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2490 Hematology Utilization Group Studies Part VII (HUGS VII): Costs and Impact of Disease in Older Persons with Hemophilia

Program: Oral and Poster Abstracts
Session: 901. Health Services Research—Non-Malignant Conditions: Poster II
Hematology Disease Topics & Pathways:
Adult, Elderly, Study Population
Sunday, December 6, 2020, 7:00 AM-3:30 PM

Randall Curtis, MBA1*, Marilyn J Manco-Johnson, MD2, Barbara A. Konkle, MD3, Roshni Kulkarni, MD4, Joanne Wu, MD, MS5*, Judith Baker, DrPH, MHSA6*, Megan M. Ullman, MA, MPH7*, Duc Quang Tran Jr., MD8 and Michael B. Nichol, PhD9*

1Factor VIII Computing, Berkeley, CA
2University of Colorado Denver Hemophilia and Thrombosis Center, Aurora, CO
3University of Washington, Washington Center for Bleeding Disorders, Seattle, WA
4Michigan State University Center for Bleeding and Clotting Disorders, East Lansing, MI
5University Of Southern California, Los Angeles, CA
6Center for Inherited Blood Disorders, Orange, CA
7Gulf States Hemophilia & Thrombophilia Center, University of Texas Health Science Center at Houston, Houston, TX
8Emory University, Hemophilia of Georgia Center for Bleeding & Clotting Disorders of Emory, Atlanta, GA
9University of Southern California, Los Angeles, CA


Improved care and prophylactic factor replacement therapy have lengthened life expectancy for persons with hemophilia (PWH). These advancements have created a new hemophilia cohort of senior persons not seen since the previous human immunodeficiency viruses (HIV) years, and little is known about their age-related health outcomes.


We describe the impact of hemophilia on comorbidities, joint problems, healthcare utilization and health related quality of life (HRQoL) from the HUGS VII baseline data.


HUGS VII prospectively examines the cost and burden of hemophilia, including HRQoL, arthropathy, and economic impact in persons with hemophilia A or B age ≥ 40 years who obtained care from three US Hemophilia Treatment Centers. Participants completed a standardized interview to collect clinical and sociodemographic characteristics, hemophilia treatment regimen, pain, joint problems, comorbidities, and HRQoL using EQ-5D-3L. Clinical chart reviews documented hemophilic severity and treatment. Participants’ characteristics were compared between two age groups: 40-49 years and ≥ 50 years using Chi-square tests for categorical variables and T-tests for continuous variables.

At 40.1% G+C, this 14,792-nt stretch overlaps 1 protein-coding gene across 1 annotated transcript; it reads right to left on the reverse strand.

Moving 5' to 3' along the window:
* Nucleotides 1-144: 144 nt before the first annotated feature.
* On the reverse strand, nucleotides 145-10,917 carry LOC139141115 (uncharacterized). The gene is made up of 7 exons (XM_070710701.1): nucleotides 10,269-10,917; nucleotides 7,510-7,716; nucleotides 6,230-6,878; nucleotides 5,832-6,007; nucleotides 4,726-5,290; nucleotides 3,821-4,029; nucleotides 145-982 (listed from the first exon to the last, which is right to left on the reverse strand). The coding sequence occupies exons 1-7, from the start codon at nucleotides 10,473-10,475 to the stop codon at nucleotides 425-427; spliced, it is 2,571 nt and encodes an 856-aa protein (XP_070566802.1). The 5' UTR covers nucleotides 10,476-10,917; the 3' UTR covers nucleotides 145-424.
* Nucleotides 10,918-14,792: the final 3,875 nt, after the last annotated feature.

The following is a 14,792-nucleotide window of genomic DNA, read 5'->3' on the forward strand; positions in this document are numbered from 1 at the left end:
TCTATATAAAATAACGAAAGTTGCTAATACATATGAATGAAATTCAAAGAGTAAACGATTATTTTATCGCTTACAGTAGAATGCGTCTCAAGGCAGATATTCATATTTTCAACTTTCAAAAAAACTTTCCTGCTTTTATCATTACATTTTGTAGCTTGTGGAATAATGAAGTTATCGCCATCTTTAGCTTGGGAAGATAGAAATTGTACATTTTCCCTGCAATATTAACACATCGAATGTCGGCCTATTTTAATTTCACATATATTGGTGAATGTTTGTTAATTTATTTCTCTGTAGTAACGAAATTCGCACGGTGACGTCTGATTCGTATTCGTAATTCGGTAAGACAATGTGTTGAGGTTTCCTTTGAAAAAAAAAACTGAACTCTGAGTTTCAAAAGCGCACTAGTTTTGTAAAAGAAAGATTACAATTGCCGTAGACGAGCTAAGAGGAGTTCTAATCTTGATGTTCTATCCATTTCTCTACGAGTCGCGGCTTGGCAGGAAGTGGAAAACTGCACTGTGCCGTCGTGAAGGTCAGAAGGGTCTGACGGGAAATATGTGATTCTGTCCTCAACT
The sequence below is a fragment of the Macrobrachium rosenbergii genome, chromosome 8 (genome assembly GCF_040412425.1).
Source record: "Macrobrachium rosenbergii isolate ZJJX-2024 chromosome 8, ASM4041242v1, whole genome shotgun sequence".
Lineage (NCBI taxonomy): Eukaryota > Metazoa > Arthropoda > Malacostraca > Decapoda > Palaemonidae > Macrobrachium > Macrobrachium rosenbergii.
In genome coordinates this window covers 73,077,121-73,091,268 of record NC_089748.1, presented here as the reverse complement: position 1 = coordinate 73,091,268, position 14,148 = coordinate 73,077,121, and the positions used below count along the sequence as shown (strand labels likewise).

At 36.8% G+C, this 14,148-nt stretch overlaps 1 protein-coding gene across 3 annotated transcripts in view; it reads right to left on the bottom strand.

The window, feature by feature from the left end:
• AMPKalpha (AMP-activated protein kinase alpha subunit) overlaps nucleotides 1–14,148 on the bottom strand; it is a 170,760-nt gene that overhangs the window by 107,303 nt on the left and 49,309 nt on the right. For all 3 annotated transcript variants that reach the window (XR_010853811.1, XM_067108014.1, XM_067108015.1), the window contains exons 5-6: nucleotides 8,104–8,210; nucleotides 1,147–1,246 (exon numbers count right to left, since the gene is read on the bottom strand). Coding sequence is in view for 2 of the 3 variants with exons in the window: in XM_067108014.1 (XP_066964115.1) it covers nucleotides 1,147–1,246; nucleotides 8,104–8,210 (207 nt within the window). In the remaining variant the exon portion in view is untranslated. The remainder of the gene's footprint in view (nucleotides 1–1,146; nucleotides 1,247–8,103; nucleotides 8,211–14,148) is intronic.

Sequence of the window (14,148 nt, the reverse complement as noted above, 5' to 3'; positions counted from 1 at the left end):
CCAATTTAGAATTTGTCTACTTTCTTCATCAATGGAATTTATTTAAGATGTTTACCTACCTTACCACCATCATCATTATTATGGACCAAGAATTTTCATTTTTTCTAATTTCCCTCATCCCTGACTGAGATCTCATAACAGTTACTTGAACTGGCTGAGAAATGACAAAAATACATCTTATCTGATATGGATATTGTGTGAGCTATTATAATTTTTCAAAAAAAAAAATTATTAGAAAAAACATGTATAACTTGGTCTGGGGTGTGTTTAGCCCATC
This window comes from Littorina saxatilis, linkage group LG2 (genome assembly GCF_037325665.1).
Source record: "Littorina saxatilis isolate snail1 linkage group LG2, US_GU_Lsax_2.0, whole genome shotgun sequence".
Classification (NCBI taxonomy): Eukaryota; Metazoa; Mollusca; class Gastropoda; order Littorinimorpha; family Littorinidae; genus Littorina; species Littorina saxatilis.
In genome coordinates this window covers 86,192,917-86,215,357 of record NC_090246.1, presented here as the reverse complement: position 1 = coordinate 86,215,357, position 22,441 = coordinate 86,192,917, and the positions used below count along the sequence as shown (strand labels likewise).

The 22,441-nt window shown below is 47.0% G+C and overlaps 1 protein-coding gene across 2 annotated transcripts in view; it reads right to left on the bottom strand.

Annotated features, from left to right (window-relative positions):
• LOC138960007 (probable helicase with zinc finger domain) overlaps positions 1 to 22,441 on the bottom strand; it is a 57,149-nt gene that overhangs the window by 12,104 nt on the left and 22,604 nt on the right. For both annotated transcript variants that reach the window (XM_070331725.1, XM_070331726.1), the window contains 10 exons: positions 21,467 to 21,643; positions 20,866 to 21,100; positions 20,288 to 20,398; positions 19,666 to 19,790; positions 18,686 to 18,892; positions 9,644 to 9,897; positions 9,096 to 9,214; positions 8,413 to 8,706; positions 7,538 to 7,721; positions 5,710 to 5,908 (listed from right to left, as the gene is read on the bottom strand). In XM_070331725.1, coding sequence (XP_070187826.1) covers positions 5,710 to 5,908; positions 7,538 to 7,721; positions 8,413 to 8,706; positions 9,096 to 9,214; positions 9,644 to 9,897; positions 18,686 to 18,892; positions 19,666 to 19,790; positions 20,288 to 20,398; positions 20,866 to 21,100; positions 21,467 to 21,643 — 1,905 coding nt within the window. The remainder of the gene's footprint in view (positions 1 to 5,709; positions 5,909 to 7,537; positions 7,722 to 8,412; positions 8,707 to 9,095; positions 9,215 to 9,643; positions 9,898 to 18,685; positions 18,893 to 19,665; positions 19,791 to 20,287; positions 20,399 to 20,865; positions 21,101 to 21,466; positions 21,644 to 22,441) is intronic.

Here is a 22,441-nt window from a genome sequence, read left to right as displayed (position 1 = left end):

This analysis includes a total of 70 male with hemophilia, 64.3% aged ≥50 years, 75.7% with hemophilia A. Individuals ≥ 50 years had higher rates of being married or with a partner (71.11% vs. 56.0%, P=0.20), retired/not employed (66.7% vs. 28.0%, P=0.002), and having mild or moderate hemophilia (68.9% vs. 40.0%, P=0.02) than those 40-49 years old. Use of prophylaxis was similar among age groups in severe hemophilia but lower for older mild/moderate PWH. Among persons with mild/moderate hemophilia, those ≥ 50 years old reported a higher rate of joint pain (83.8% vs 70.0%, P=0.37) or range of motion limitation (73.3% vs, 60.0%, p=0.45) than the younger group, although the differences were not statistically significant. Compared to those 40-49 years old, individuals ≥ 50 years old reported fewer emergency room visits (4.6% vs. 20.8%, P=0.03), and physical therapy visits (16.0% vs. 41.7%, P=0.06). The older age group had significantly higher rates of self-reported myocardial infarction (11.6% vs. 0%, P=0.08) and diabetes (24.4% vs. 4.0%, P=0.03) than those 40-49 years. Self-reported comorbidities were measured by asking “Has a doctor ever told you that you have certain conditions?” The most frequently reported comorbidities were hepatitis C infection (75.7%, 79.3% of persons with infected hepatitis C had been treated and, 82.7% cleared the hepatitis C virus), hypertension (47.1%), depression (23.2%) and anxiety (21.7%). Mean covariates adjusted EQ-5D index score was lower in older persons (0.79 vs. 0.87, P=0.09).


Older PWH are over-represented by individuals with mild/moderate disease, potentially due to premature death among those with severe disease. Although this group included a larger proportion of mild disease than younger PWH, it presented prevalent comorbidities both of aging and of hemophilic arthropathy, despite lower rates of healthcare utilization and use of preventive therapies.

Disclosures: Curtis: USC Hemophilia Utilization Group Study (HUGS): Consultancy; Patient Reported Outcomes, Burdens and Experiences: Consultancy; Bayer: Consultancy; Novo Nordisk: Consultancy. Konkle: Pfizer: Consultancy, Research Funding; Roche: Consultancy; BioMarin: Consultancy; Sigilon: Consultancy, Research Funding; Sanofi: Consultancy, Research Funding; Takeda: Research Funding; Uniquire: Research Funding; CSL Behring: Consultancy; Baxalta: Research Funding; Spark: Consultancy, Research Funding. Kulkarni: Sanofi/ Bioverativ, Bayer, Biomarin, Shire/Takeda, Novo Nordisk, Freeline: Other: clinical trial research grants ; Bioverativ/Sanofi, BPL, Genentech, Kedrion, Novo Nordisk, Octapharma, Pfizer, Takeda, Catalyst Bioscience Bayer: Membership on an entity's Board of Directors or advisory committees. Wu: Baxalta US Inc., Bannockburn, IL (a Takeda Company), CSL Behring L.L.C., and Octapharma USA, Inc.: Research Funding. Tran: Takeda: Consultancy; Novo Nordisk: Consultancy; Bayer: Consultancy; Bioverativ: Consultancy. Nichol: Global Blood Therapeutics: Research Funding; CSL Behring: Research Funding; Octapharma: Research Funding; Genentech Inc.: Research Funding; Baxalta US Inc., Bannockburn, IL (a Takeda Company): Research Funding; Pfizer: Research Funding.

*signifies non-member of ASH